Boys' Book of Frontier Fighters - Edwin Sabin

The Flight of Three Soldiers

On the Trail with the Crawford Men

Following the last attack, in 1778, upon Boonesborough, Colonel John Bowman of Harrod's Station had led a revenge expedition into the Ohio country. At Little Chillicothe, where Daniel Boone had been son to Chief Black Fish, he had fought the Shawnees and their allies the Wyandots and others; and although he had been driven back his men had killed old Black Fish. That was a blow to the enemy.

More important than this, beginning in 1778 the great Long Knife chief, General George Rogers Clark, had "captured" the Illinois country clear to the Mississippi River at Kaskaskia below St. Louis; had marched northward one hundred and fifty miles, laid siege to the British garrison of St. Vincents (Vincennes, Indiana), and taken prisoner no less a personage than the noted Lieutenant-Governor Henry Hamilton of Detroit; and in 1780 had destroyed the Shawnee towns of Pickaway and Little Chillicothe also.

These events and others stirred the Northern Confederacy to action afresh. They saw the Ohio Valley being cut in two. They had given up Boonesborough; but there were many other forts and stations and settlements and they sent their parties against the Americans of western Pennsylvania, West Virginia, and the outskirts of Kentucky along the Ohio.

The principal Wyandot town of Upper Sandusky (where Simon Kenton had been rescued by Pierre Drouillard the British Indian agent), in central north Ohio, seemed to be the rallying place for the bloody forays. General Washington could spare no regular troops yet, to campaign on the Indian trail; so in order to "shake up" the red rascals volunteer militiamen and Rangers for miles back in southwestern Pennsylvania and northwestern West Virginia and adjacent Kentucky were summoned to gather, secretly, May 20, 1782, at Mingo Bottom (present Mingo Junction, Ohio) on the west side of the Ohio River about forty miles up from Fort Pitt.

Three hundred had been called for; four hundred and eighty arrived—mainly Pennsylvanians, and the bulk of them crack-shot bordermen in moccasins, leggins, fringed buckskin hunting shirts, armed with the long patch-and-ball rifle, tomahawk and scalping-knife, and mounted upon the best of their horses. It was to be an earnest expedition—a stroke at the heart of the Indian country. Before leaving home, many of the men had made their wills.

The popular William Crawford was elected commander. He had been an ensign with Washington in the General Braddock campaign of the fatal 1755; had been colonel under General Washington in the Buffand-Blue Continental Army, and was General Washington's intimate friend: but Lord Cornwallis, the British general, had surrendered at Yorktown last fall, the War of the Revolution appeared to be almost over, and he had returned home as a veteran.

The guides were Jonathan Zane of Wheeling (one of the fighting Zanes) and John Slover, another Virginian.

Much dependence was placed upon John Slover. When eight years old, or about in 1760, he had been captured by the Miami Indians and taken to Upper Sandusky town. He had lived there among the Miamis and Wyandots, had mingled with the Shawnees, Delawares and Mingo Iroquois, for twelve years, and they had treated him well. He rather liked being an Indian. Then during a peace council at Fort Pitt in 1773 he had met his real kindred again. They had persuaded him to be a white man; therefore he had bade his Indian brothers good-by, and had walked away with his new-found relatives.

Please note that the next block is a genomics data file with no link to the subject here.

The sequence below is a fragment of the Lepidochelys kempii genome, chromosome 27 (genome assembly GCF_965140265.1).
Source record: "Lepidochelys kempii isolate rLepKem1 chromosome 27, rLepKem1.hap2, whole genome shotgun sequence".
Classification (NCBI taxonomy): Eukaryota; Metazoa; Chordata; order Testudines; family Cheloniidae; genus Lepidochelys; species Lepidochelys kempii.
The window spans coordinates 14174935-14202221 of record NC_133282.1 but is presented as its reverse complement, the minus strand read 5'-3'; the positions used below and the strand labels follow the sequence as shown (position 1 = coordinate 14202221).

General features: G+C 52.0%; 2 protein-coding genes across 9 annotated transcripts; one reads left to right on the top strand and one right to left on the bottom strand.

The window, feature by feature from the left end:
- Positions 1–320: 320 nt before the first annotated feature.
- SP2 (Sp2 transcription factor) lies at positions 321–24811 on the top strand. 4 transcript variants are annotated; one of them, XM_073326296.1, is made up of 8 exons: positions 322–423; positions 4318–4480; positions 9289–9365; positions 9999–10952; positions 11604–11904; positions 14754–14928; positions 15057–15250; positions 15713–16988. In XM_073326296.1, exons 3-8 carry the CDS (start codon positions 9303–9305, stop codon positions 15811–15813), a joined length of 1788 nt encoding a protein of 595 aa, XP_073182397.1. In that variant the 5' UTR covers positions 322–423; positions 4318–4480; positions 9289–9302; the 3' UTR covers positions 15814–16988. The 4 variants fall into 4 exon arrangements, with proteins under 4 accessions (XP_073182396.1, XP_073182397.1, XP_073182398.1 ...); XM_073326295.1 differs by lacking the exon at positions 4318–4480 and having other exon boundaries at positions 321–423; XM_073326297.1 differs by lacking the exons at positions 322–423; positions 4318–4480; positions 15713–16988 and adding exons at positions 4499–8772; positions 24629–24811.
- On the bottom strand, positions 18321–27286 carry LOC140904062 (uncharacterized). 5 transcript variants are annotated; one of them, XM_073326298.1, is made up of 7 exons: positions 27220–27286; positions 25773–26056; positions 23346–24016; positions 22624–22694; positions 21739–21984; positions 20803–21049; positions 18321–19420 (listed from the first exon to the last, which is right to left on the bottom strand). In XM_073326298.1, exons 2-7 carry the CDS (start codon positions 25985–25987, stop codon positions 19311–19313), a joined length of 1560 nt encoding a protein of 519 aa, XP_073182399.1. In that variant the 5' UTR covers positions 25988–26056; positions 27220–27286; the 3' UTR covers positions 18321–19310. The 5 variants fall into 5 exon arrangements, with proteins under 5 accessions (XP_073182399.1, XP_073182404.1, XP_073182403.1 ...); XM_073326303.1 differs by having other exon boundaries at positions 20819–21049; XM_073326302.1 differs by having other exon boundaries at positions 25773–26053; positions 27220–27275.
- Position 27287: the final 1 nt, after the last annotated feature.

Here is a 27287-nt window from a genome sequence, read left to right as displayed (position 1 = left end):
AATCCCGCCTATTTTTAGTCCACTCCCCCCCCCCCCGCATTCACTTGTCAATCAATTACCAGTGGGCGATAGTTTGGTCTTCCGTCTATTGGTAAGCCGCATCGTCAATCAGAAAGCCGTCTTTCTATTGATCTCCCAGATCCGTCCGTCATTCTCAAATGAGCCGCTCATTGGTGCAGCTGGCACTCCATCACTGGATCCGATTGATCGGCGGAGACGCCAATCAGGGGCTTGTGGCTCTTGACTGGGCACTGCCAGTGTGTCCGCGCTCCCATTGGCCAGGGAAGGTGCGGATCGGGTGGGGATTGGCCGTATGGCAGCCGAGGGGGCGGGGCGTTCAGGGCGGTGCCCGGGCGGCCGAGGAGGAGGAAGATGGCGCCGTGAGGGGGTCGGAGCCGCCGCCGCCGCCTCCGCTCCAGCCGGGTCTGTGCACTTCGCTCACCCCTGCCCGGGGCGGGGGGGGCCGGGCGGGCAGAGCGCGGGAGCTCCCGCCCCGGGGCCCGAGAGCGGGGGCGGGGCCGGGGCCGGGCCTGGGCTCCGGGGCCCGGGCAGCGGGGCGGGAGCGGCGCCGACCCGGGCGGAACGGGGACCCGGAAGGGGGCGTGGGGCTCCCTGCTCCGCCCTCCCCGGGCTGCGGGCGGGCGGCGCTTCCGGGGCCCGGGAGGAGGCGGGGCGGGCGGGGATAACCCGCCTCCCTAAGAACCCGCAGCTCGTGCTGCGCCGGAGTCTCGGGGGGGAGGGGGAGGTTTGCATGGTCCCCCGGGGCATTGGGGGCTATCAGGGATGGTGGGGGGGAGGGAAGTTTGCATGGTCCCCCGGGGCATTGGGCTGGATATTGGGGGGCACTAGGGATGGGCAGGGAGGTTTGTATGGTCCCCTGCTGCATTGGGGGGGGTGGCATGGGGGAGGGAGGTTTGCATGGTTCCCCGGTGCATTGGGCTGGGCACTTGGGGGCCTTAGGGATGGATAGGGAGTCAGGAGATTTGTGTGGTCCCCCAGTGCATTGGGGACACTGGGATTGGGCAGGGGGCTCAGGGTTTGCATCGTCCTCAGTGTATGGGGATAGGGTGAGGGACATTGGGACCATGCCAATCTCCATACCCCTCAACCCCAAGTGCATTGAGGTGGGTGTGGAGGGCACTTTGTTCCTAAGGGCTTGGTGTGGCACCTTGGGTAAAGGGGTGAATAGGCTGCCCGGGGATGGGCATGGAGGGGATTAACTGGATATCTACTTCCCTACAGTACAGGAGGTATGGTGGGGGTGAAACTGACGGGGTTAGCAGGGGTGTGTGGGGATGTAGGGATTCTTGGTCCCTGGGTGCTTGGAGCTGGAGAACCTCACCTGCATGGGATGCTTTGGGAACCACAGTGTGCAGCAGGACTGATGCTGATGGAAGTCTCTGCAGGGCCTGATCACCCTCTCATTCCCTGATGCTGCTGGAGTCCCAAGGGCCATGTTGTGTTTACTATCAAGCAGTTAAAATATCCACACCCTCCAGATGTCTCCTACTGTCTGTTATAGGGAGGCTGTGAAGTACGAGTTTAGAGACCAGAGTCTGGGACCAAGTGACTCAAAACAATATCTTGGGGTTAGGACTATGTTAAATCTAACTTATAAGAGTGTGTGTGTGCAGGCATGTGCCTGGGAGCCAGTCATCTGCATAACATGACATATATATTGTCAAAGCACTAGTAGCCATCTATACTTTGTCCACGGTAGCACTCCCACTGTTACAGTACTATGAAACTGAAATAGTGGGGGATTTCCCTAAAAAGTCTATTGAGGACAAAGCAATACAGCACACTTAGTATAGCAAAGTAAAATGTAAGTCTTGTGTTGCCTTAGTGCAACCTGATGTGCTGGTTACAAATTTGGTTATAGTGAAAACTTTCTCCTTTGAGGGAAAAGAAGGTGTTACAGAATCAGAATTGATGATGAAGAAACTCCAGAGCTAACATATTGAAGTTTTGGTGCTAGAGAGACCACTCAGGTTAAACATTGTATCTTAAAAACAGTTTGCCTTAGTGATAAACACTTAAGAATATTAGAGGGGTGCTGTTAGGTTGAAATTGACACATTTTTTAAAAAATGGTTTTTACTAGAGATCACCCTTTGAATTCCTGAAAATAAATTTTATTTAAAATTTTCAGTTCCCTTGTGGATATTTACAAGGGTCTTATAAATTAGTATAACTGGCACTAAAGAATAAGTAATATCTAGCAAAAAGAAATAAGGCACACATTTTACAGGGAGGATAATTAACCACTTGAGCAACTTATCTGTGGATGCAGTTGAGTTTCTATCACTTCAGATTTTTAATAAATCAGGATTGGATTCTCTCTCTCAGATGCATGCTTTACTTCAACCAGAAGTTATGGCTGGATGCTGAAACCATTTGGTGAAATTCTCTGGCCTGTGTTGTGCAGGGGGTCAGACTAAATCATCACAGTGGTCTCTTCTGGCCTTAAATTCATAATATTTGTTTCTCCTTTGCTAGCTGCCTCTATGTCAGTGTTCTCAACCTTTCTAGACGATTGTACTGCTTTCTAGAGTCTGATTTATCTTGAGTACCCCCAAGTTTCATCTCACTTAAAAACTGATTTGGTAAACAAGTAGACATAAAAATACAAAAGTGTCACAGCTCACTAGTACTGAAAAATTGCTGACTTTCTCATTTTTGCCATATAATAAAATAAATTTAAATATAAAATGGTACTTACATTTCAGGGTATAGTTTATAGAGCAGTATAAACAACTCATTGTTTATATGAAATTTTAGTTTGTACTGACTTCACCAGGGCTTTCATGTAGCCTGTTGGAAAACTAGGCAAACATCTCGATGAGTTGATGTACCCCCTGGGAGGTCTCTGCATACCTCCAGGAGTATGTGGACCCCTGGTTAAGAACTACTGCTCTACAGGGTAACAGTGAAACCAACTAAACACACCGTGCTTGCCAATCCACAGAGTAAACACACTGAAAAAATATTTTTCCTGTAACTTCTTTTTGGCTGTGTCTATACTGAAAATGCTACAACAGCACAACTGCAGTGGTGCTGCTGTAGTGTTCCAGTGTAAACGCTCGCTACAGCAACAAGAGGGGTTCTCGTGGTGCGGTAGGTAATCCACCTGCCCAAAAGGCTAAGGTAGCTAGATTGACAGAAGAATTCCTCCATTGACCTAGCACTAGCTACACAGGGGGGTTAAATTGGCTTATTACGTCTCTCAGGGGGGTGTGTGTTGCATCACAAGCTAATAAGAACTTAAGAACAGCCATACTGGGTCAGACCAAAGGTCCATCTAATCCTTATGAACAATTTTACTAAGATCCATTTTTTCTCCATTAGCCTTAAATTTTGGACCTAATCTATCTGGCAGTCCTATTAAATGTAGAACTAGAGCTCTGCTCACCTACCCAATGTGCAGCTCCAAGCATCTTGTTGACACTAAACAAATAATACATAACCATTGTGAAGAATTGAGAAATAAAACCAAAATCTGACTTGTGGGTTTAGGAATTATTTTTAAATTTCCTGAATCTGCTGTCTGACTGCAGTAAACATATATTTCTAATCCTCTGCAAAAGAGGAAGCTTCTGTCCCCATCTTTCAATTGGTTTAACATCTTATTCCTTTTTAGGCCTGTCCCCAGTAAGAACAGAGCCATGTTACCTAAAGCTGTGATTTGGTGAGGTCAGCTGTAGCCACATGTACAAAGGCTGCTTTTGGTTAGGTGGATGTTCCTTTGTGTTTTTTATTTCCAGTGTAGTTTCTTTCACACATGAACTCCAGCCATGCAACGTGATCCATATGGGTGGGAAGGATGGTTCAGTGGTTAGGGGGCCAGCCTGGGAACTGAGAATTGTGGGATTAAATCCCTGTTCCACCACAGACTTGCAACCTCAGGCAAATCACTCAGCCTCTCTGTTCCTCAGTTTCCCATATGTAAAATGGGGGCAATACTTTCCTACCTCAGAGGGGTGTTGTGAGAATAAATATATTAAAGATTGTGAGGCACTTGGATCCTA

He, also, had served in the Revolution, as a sharp-shooter. Now he felt badly at having been asked to guide the Long Knife column against his old-time Indian friends, and the town that had sheltered him; it seemed to him not an honorable thing to do. Still, he was an American soldier and citizen; there was war between the white and the red, and dreadful deeds had been done by hatchet and knife, upon his very neighbors. His duty was plain. He could not stay behind or refuse to aid. Therefore he consented to guide and fight, in the cause of his fellow settlers and the protection of the women and children.

The surgeon of the column was Dr. John Knight—a small but gritty little man. Among the Rangers was

James Paull, of West Virginia, a young Buckskin of twenty-two who had left his widowed mother in order to march to Sandusky.

The column met with such a defeat as had been known but once since the day of Braddock's Field. For the Indians were ready. Their spies had reported upon the secret gathering at the old Mingo town of Mingo Bottom. To all the villages of the north and even to Detroit the word traveled that the Long Knives were coming.

Captain Pipe, the old war chief of the Delawares, and his aide, Chief Wingenund, arrayed two hundred warriors and marched from the eastward to join the four hundred warriors of Chief Half King and Chief Shaus-sho-to, and defend the Sandusky. In the south the Shawnees of Black Hoof and Black Beard and all, prepared. The Miamis rallied from the west. The white captains, Alexander McKee and the Girty brothers, urged the warriors on. A messenger to the British father at Detroit brought back promise of reinforcements from there. The British father was sending his Butler's Mounted Rangers and three cannon, and the great white captain Matthew Elliott to command the whole army.